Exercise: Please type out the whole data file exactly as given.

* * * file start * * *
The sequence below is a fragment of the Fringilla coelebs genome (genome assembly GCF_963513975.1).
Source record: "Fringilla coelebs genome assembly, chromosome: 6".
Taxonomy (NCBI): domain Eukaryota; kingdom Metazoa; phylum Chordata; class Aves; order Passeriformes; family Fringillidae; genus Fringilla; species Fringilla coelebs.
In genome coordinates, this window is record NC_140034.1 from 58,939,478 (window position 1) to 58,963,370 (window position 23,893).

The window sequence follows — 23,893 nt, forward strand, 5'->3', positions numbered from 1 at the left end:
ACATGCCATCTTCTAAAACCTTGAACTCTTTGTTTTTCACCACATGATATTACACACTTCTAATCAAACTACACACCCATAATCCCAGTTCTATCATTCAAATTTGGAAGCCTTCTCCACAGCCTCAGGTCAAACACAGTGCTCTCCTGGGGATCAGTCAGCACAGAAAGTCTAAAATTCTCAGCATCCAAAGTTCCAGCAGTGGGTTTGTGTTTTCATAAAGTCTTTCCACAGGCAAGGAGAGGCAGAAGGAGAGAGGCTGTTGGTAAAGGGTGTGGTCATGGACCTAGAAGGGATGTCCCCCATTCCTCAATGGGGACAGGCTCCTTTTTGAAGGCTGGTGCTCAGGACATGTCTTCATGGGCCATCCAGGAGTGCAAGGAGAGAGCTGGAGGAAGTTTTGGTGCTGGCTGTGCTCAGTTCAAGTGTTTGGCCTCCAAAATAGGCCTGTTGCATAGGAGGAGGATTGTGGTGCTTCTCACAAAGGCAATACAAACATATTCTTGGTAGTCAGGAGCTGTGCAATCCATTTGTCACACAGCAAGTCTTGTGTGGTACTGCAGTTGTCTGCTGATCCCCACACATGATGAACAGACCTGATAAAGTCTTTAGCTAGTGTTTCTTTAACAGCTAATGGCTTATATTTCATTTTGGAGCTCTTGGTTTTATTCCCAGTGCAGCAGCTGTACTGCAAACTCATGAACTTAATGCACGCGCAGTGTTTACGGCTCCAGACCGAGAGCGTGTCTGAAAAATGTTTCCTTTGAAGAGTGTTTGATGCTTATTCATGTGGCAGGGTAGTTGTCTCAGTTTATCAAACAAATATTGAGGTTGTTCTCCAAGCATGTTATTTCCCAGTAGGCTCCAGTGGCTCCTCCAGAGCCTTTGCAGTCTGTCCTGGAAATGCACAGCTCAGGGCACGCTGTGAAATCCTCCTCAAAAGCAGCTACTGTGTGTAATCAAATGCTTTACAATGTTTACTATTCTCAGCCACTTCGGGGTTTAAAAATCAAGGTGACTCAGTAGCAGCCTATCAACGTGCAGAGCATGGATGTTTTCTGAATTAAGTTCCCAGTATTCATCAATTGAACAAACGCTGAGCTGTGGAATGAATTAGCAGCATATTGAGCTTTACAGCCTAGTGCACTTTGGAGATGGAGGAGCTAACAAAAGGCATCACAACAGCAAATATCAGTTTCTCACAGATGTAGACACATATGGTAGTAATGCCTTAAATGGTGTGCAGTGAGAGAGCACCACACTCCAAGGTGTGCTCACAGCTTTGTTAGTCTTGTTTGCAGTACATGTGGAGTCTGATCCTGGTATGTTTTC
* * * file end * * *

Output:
The sequence below is a fragment of the Fringilla coelebs genome (genome assembly GCF_963513975.1).
Source record: "Fringilla coelebs genome assembly, chromosome: 6".
Taxonomy (NCBI): domain Eukaryota; kingdom Metazoa; phylum Chordata; class Aves; order Passeriformes; family Fringillidae; genus Fringilla; species Fringilla coelebs.
In genome coordinates, this window is record NC_140034.1 from 58,939,478 (window position 1) to 58,963,370 (window position 23,893).

The window sequence follows — 23,893 nt, forward strand, 5'->3', positions numbered from 1 at the left end:
ACATGCCATCTTCTAAAACCTTGAACTCTTTGTTTTTCACCACATGATATTACACACTTCTAATCAAACTACACACCCATAATCCCAGTTCTATCATTCAAATTTGGAAGCCTTCTCCACAGCCTCAGGTCAAACACAGTGCTCTCCTGGGGATCAGTCAGCACAGAAAGTCTAAAATTCTCAGCATCCAAAGTTCCAGCAGTGGGTTTGTGTTTTCATAAAGTCTTTCCACAGGCAAGGAGAGGCAGAAGGAGAGAGGCTGTTGGTAAAGGGTGTGGTCATGGACCTAGAAGGGATGTCCCCCATTCCTCAATGGGGACAGGCTCCTTTTTGAAGGCTGGTGCTCAGGACATGTCTTCATGGGCCATCCAGGAGTGCAAGGAGAGAGCTGGAGGAAGTTTTGGTGCTGGCTGTGCTCAGTTCAAGTGTTTGGCCTCCAAAATAGGCCTGTTGCATAGGAGGAGGATTGTGGTGCTTCTCACAAAGGCAATACAAACATATTCTTGGTAGTCAGGAGCTGTGCAATCCATTTGTCACACAGCAAGTCTTGTGTGGTACTGCAGTTGTCTGCTGATCCCCACACATGATGAACAGACCTGATAAAGTCTTTAGCTAGTGTTTCTTTAACAGCTAATGGCTTATATTTCATTTTGGAGCTCTTGGTTTTATTCCCAGTGCAGCAGCTGTACTGCAAACTCATGAACTTAATGCACGCGCAGTGTTTACGGCTCCAGACCGAGAGCGTGTCTGAAAAATGTTTCCTTTGAAGAGTGTTTGATGCTTATTCATGTGGCAGGGTAGTTGTCTCAGTTTATCAAACAAATATTGAGGTTGTTCTCCAAGCATGTTATTTCCCAGTAGGCTCCAGTGGCTCCTCCAGAGCCTTTGCAGTCTGTCCTGGAAATGCACAGCTCAGGGCACGCTGTGAAATCCTCCTCAAAAGCAGCTACTGTGTGTAATCAAATGCTTTACAATGTTTACTATTCTCAGCCACTTCGGGGTTTAAAAATCAAGGTGACTCAGTAGCAGCCTATCAACGTGCAGAGCATGGATGTTTTCTGAATTAAGTTCCCAGTATTCATCAATTGAACAAACGCTGAGCTGTGGAATGAATTAGCAGCATATTGAGCTTTACAGCCTAGTGCACTTTGGAGATGGAGGAGCTAACAAAAGGCATCACAACAGCAAATATCAGTTTCTCACAGATGTAGACACATATGGTAGTAATGCCTTAAATGGTGTGCAGTGAGAGAGCACCACACTCCAAGGTGTGCTCACAGCTTTGTTAGTCTTGTTTGCAGTACATGTGGAGTCTGATCCTGGTATGTTTTC